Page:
o Weather related items. Keep in mind that a New York-Caribbean cruise in the winter may offer a few chili nights (and days) at sea, while a trip to Alaska in August means having handy some rainwear.
o While you “can” opt to do your laundry on board or have the ship’s personnel lauder it for you, it’s probably cheaper and easier to wait to wash when you return home. Make sure you bring enough clothes for the duration of your trip (without “over-packing” of course), otherwise opt for the coin-op laundry on board or in port.
o Consider packing an alarm clock if you think you’ll need one. While most ships do offer wakeup calls, experts note that not all staterooms have clocks, since you’re really not suppose to care much about the time.
o While they “do,” offer some free amenities such as shampoo, conditioner, and on some ships moisturizer, these packages are usually small and may not be your brand. If you prefer specific products, its best to bring your own….and that includes razors, motion sickness pills, aspirin, etc. Remember, while these items can be purchased on board they tend to be pricey.
· What are you paying for: Usually packages include the room, food and some drinks (mostly non-alcoholic beverages) and possibly one glass of wine, beer or soda at dinner. These “freebies” are typical for luxury liners but not for others who may charge $6 per day for unlimited soda and beverages. Those on a budget will also want to take advantage of the free entertainment including activities that take place at the pool, gym, and on board. Typically most, though not all, activities in port require an extra fee. But, if you do want to take advantage of island adventures experts suggest booking with local vendors offering tours in each port, rather than booking on board, since they may be more eager to offer a better price or “discount”. However, if there is something specific you want to do and don’t know if there’ll be an opportunity to book in port, splurge and book on board. Not only will you be ensured a spot on a particular tour, but, if you get lost or are running late, the ship will have a record and most likely won’t leave without you.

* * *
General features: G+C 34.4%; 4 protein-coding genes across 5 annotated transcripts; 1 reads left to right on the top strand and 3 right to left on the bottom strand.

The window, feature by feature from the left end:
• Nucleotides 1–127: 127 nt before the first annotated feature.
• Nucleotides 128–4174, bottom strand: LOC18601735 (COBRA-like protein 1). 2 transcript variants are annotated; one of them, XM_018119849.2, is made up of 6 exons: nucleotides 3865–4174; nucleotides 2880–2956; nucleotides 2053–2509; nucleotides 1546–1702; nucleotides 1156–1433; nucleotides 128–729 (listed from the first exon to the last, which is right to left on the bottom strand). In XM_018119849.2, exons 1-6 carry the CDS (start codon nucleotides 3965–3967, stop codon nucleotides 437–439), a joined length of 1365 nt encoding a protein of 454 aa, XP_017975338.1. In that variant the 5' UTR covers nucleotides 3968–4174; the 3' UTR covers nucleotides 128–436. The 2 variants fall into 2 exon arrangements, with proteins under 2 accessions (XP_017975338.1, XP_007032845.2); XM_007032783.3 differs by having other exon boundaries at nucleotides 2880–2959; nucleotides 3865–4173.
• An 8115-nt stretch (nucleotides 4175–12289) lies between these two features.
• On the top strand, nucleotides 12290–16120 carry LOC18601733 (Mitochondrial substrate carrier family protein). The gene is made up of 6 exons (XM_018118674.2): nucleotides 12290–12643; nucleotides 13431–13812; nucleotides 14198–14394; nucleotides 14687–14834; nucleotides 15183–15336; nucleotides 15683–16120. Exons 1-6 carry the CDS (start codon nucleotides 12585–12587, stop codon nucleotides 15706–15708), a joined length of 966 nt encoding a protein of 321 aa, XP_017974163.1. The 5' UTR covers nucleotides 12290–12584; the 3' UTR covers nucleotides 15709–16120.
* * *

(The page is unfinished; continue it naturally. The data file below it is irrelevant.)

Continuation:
· What’s typical tipping protocol? While some luxury liners “frown” upon tipping (though you can leave an envelope at the concierge desk or with a restaurant maitre d) at the end of the trip, others suggest specific amounts. According to experts, some ships offer prepaid gratuities or they designate a certain service charge for dining room personnel, as well as for the cleaning staff, primarily the person who cleans your room. On average a stateroom attendant get $3.50 per day; dining room staff about $5 to $10 per day, an amount shared by the waiter, wine steward and maitre d. Remember that when it comes to prepaid gratuities, you are charged per person in your cabin or party for each day of the trip. And, that means even if kids never join you for dinner in the formal dining room, staff will be tipped based on the presumption that they did. With that said, experts suggest putting off tips until the end of your cruise, though you can always offer something extra on the spot to those who offer you and your family exemplary service.